Contributed by Ng Jia Wen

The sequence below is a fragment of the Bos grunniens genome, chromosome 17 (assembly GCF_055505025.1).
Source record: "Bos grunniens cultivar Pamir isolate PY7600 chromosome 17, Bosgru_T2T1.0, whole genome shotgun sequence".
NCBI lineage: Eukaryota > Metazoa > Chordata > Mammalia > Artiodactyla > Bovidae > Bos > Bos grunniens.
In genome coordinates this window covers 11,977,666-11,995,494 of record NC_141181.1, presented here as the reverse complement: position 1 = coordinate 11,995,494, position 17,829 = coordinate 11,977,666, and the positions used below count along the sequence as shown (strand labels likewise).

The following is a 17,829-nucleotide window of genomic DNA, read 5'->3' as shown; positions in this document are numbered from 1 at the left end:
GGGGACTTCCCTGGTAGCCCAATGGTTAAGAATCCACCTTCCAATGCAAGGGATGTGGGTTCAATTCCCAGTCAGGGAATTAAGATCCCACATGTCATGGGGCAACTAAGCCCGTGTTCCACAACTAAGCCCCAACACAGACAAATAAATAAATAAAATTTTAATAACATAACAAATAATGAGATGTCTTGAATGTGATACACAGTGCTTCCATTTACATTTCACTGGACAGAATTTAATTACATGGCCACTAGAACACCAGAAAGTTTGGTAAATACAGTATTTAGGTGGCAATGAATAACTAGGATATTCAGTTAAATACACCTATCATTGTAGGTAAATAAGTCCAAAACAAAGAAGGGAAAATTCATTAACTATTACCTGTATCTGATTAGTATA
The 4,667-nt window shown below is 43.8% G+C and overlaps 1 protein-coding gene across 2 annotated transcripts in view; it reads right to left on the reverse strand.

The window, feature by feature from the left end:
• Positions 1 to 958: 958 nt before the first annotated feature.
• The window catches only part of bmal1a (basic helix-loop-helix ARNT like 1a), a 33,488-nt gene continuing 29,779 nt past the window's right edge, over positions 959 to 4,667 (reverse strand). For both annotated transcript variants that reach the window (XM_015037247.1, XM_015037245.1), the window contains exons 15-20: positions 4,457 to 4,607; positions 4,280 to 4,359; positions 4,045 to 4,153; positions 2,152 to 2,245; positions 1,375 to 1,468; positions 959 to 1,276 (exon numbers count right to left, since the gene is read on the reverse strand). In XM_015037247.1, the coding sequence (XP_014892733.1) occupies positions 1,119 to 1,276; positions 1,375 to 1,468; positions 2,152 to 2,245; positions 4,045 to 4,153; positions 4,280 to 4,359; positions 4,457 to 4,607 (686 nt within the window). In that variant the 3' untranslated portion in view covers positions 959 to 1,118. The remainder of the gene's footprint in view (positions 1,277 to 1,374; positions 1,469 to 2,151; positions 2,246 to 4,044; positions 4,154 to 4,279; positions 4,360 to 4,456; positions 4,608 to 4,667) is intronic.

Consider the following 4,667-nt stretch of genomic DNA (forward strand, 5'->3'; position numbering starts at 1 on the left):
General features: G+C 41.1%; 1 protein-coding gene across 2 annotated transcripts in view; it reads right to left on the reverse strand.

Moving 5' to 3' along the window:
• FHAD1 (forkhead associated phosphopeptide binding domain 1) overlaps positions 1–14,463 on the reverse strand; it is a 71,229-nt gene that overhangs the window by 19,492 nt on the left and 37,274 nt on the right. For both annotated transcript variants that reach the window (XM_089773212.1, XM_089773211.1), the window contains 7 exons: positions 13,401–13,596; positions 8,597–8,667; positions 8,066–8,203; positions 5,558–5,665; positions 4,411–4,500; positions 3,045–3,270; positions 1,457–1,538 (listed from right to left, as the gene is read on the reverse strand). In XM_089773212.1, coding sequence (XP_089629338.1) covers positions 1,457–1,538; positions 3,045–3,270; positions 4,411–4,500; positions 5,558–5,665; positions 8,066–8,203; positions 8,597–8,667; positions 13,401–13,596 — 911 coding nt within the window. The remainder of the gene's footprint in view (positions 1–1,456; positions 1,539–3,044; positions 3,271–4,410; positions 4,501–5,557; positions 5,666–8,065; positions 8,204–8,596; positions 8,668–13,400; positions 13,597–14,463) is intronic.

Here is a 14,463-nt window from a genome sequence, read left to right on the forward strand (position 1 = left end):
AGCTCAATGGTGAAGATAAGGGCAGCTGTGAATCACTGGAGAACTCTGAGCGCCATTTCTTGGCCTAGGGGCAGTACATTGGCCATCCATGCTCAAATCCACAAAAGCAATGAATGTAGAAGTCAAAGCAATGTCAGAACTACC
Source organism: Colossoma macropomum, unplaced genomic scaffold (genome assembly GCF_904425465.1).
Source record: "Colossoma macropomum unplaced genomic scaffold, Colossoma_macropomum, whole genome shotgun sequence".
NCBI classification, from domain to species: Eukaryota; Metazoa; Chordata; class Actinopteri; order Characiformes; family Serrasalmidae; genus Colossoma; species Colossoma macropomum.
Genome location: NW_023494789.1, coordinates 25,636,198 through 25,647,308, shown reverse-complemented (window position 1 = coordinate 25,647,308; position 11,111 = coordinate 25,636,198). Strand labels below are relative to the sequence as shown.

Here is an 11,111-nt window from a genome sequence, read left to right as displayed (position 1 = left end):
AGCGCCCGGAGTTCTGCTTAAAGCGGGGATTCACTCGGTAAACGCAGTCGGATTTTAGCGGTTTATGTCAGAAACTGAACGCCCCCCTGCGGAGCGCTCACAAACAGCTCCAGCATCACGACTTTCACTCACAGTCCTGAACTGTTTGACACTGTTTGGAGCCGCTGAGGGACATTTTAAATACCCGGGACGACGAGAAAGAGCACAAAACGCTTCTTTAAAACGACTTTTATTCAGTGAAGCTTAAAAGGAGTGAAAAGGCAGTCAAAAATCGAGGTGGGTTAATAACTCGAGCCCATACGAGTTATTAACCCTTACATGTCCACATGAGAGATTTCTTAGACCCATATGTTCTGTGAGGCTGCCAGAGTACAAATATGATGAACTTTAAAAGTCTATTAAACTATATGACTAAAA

Back in 2018, Innothink Academy’s kid’s workshop marked the beginning of a transformation journey in Malaysia – implementation of Design Thinking in young minds. It is said that adults can draw inspiration when designing solutions for children. Therefore, Design Thinking is not age-restrictive. I had a first-hand experience of attending Innothink’s first workshop at an age of 15. I stumbled across the workshop back in November, thinking of it as a holiday activity. Fast forward into the studio, there were many unfamiliar faces. As the oldest of the group, I had to present myself as a good example. The first day of the workshop was more of a get-to-know each other session. Professional guidance was present whenever we had a roadblock during brainstorming sessions. The overall environment was dynamic and conducive for internal collaboration. No ideas nor opinions were disregarded so everyone hit off well despite changing groupmates. We also built business models as if we were conducting real business. Aside from the kid’s workshop, I have also attended the adult’s workshop which was more detailed and further in-depth. I learned that Design Thinking is an organized structure that follows a step-by-step basis. I realized that Design Thinking is not a process of guessing but a balance between analytical and intuitive thinking. With creativity, anyone, including a child can utilize Design Thinking. In particular, I was very intrigued by the methods as they required me to immerse myself in the situation of users. I had to be empathetic, emotionally understanding how the users feel, see things from their point of view, and imagine myself in their shoes. By doing so, I was able to identify the main issue and reframe the problem statement. Because most of the time people tend to jump straight into brainstorming solutions for the wrong problem statement. So, I learned to identify the game-changing statement, the affirmation that sparks inspiration for innovation. Merely putting the concept in words would not necessarily make one understand what it truly is. One has to experience it first-hand and conduct iterative work of prototyping and reframing the problem statement. Only then can they understand what they learned and apply it in their daily lives. In a nutshell, I envision younger generations establishing a network with professionals that enrich one another with the Design Thinking mindset. Ultimately generating holistic future leaders. Besides, rendering the Design Thinking mindset a norm will help formalize a path forward for more breakthroughs.